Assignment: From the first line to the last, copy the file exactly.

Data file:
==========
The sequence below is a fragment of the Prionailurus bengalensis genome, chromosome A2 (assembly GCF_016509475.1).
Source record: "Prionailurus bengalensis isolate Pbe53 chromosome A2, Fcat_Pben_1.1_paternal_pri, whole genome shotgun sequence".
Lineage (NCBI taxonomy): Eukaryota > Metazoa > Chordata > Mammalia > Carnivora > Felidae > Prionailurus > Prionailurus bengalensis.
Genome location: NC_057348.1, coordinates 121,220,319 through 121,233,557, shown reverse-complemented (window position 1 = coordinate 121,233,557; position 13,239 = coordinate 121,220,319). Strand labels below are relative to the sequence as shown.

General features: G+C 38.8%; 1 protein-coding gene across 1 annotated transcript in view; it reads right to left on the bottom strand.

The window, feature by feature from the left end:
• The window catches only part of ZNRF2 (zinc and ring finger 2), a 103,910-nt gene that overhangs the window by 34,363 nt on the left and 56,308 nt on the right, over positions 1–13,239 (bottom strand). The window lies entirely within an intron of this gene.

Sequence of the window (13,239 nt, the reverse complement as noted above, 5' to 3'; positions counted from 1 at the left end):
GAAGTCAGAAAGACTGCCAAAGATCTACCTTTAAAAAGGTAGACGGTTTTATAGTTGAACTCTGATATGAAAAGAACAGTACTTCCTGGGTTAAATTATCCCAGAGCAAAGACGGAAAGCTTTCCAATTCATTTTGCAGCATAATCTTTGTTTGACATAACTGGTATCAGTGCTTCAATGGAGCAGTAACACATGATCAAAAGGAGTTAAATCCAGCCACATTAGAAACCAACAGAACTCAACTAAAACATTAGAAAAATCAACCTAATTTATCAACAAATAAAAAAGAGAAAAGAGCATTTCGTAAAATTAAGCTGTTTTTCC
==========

The sequence below is a fragment of the Prionailurus bengalensis genome, chromosome A2 (assembly GCF_016509475.1).
Source record: "Prionailurus bengalensis isolate Pbe53 chromosome A2, Fcat_Pben_1.1_paternal_pri, whole genome shotgun sequence".
Lineage (NCBI taxonomy): Eukaryota > Metazoa > Chordata > Mammalia > Carnivora > Felidae > Prionailurus > Prionailurus bengalensis.
Genome location: NC_057348.1, coordinates 121,220,319 through 121,233,557, shown reverse-complemented (window position 1 = coordinate 121,233,557; position 13,239 = coordinate 121,220,319). Strand labels below are relative to the sequence as shown.

General features: G+C 38.8%; 1 protein-coding gene across 1 annotated transcript in view; it reads right to left on the bottom strand.

The window, feature by feature from the left end:
• The window catches only part of ZNRF2 (zinc and ring finger 2), a 103,910-nt gene that overhangs the window by 34,363 nt on the left and 56,308 nt on the right, over positions 1–13,239 (bottom strand). The window lies entirely within an intron of this gene.

Sequence of the window (13,239 nt, the reverse complement as noted above, 5' to 3'; positions counted from 1 at the left end):
GAAGTCAGAAAGACTGCCAAAGATCTACCTTTAAAAAGGTAGACGGTTTTATAGTTGAACTCTGATATGAAAAGAACAGTACTTCCTGGGTTAAATTATCCCAGAGCAAAGACGGAAAGCTTTCCAATTCATTTTGCAGCATAATCTTTGTTTGACATAACTGGTATCAGTGCTTCAATGGAGCAGTAACACATGATCAAAAGGAGTTAAATCCAGCCACATTAGAAACCAACAGAACTCAACTAAAACATTAGAAAAATCAACCTAATTTATCAACAAATAAAAAAGAGAAAAGAGCATTTCGTAAAATTAAGCTGTTTTTCC